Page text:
“What Billy Payne did at Augusta, it was disgusting,” Gumbel says. “Tiger’s family, his wife, they had a right to be angry, disappointed, upset. Not the chairman of some damn golf club. Who the hell are you?”
It gave Americans a reason to stay mad at Tiger Woods.
This story was always going to make news. It was, sadly, and because of America’s rapidly rotting culture, newsworthy. The story was always going to affect his sponsor relations, his mental health. Even the master of compartmentalization would find it difficult to protect his golf game. This all would have happened, regardless of media coverage. But that relentless pursuit of the vengeful moment Gumbel describes thrusted Woods’s wife, and every woman Woods cheated with into a pit of scrutiny not a single one of them deserved. They were already the victims here. Not Woods. His infidelity and behavior caused their pain. It was bad enough. And then it got worse. “Are you a fan of the song ‘Oh Baby I Like It Raw,'” a paparazzo shouts at Uchitel as she left her home. “I think you should get a test, STDs are a problem out there,” another follows up with. Uchitel describes it as the end of her life as she knew it. Nordegren was forced to raise her two small children in hiding as the media sought out ways to further embarrass her publicly.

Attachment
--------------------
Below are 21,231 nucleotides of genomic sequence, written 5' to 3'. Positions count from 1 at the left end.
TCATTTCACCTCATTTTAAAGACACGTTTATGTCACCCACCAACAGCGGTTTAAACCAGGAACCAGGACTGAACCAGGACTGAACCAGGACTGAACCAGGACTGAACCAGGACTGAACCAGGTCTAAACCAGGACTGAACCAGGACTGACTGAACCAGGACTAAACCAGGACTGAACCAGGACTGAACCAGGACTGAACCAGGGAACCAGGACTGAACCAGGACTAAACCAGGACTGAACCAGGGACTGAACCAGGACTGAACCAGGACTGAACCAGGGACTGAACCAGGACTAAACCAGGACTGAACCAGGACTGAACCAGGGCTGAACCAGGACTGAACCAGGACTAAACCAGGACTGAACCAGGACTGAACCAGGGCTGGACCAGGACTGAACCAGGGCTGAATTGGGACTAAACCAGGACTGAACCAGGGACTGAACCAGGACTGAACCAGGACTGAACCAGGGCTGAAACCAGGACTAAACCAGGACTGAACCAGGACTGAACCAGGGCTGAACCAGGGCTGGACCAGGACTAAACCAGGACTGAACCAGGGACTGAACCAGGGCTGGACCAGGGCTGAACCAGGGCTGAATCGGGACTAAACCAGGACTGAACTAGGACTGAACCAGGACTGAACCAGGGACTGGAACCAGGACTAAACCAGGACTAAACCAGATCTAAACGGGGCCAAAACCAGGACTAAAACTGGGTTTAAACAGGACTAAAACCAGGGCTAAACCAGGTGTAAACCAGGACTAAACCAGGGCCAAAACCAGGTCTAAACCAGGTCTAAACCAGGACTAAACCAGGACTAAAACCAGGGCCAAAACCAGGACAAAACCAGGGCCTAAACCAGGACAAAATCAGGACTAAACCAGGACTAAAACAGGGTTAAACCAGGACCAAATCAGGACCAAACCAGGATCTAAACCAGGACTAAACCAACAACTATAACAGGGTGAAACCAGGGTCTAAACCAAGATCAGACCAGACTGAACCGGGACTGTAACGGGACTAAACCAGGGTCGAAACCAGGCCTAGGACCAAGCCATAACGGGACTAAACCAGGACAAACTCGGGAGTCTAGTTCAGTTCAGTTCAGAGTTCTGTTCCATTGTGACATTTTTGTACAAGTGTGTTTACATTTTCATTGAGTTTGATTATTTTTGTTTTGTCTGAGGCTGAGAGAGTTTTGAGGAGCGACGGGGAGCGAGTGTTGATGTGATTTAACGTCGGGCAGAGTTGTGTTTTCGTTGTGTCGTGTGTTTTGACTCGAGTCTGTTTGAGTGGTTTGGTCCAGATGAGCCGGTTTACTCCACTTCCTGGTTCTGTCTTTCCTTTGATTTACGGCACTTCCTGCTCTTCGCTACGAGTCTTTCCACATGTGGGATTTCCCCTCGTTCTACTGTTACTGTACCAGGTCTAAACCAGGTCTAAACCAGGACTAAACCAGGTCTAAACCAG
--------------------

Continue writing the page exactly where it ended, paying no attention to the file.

Nordegren didn’t deserve that. Uchitel didn’t deserve that. But the media preyed on that. The paparazzi preyed on that.”What do you think of his 14 mistresses?” they shouted at Nordegren. “There is epidemic, of gold-digging whores in this country,” Bill Burr said of Nordegren’s divorce settlement. Joy Behar preyed on it when she called Uchitel a “hooker” on The View and Jay Leno preyed on it with his ‘How Many Women Has Tiger Woods Hooked Up With?’ counter. We preyed on that. Because we enabled it with our attention.
Boulton calls it “Great American Entertainment.” It’s frustratingly accurate.